I know the we only apply centrifugal force when in non inertial frame of the object but in banking of road questions, why cant we make equations from inertial frame rather than non inertial frame?

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Above are the equations for a car in the frame of the car on questions of a banked road. Here we take the centrifugal force $m\frac{v^2}{r}$

But cant we make equations from the inertial frame(ground) and take $m\frac{v^2}{r}$ to the right rather than left. If yes then how?

  • 9
    $\begingroup$ Just depends on which frame you want to do calculations in… $\endgroup$
    – Jon Custer
    Commented Jun 18 at 19:37
  • $\begingroup$ There is no reason to use centrifugal anything ever, in introductory mechanics. It is just bad teaching. You can, and should, just use centripetal everywhere, consistently. $\endgroup$ Commented Jun 19 at 1:22
  • $\begingroup$ More on centripetal vs. centrifugal forces. $\endgroup$
    – Qmechanic
    Commented Jun 19 at 5:21

1 Answer 1


Define the "outward" direction in your diagram (to the left) to be the positive $x$-direction, and define the vertical direction to be the $y$-direction.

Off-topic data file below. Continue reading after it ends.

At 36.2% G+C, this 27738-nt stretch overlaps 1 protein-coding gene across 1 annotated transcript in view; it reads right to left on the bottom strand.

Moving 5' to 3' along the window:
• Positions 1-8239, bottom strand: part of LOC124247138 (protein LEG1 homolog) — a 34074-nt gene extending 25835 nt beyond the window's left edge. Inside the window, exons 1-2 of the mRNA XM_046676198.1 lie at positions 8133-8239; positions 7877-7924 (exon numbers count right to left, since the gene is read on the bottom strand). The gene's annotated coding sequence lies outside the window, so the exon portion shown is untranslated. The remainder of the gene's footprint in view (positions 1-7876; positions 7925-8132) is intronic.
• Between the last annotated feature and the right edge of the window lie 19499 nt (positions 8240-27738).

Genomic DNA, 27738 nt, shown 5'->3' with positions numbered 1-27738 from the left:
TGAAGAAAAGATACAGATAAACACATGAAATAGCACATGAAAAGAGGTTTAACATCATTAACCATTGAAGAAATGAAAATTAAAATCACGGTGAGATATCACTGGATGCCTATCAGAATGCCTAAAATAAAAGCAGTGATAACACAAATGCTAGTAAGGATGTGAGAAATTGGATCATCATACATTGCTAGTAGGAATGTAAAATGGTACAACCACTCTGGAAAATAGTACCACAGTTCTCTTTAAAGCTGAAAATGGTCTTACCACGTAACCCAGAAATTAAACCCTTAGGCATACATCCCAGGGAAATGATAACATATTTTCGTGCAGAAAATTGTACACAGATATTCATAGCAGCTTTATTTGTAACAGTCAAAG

In the inertial reference frame, Newton's Second Law says that if the car is executing uniform circular motion in a horizontal plane, then the forces acting on the car must add up to be a net inwards force of magnitude $m v^2/r = m r \omega^2$. Thus, we will have $$ \sum F_x = -m r \omega^2; \qquad \sum F_y = 0. $$ where the sums run over all of the "true" forces acting on the car.

If, on the other hand, we look at the motion in a frame rotating with angular velocity $\omega$, then there is an additional centrifugal force of $m r \omega^2$. However, the car is at rest in this frame, so all the forces must add up to zero. So in this frame we have $$ \left(\sum F_x\right) + m r \omega^2 = 0; \quad \sum F_y = 0. $$ It is not hard to see that these two sets of equations are entirely equivalent.


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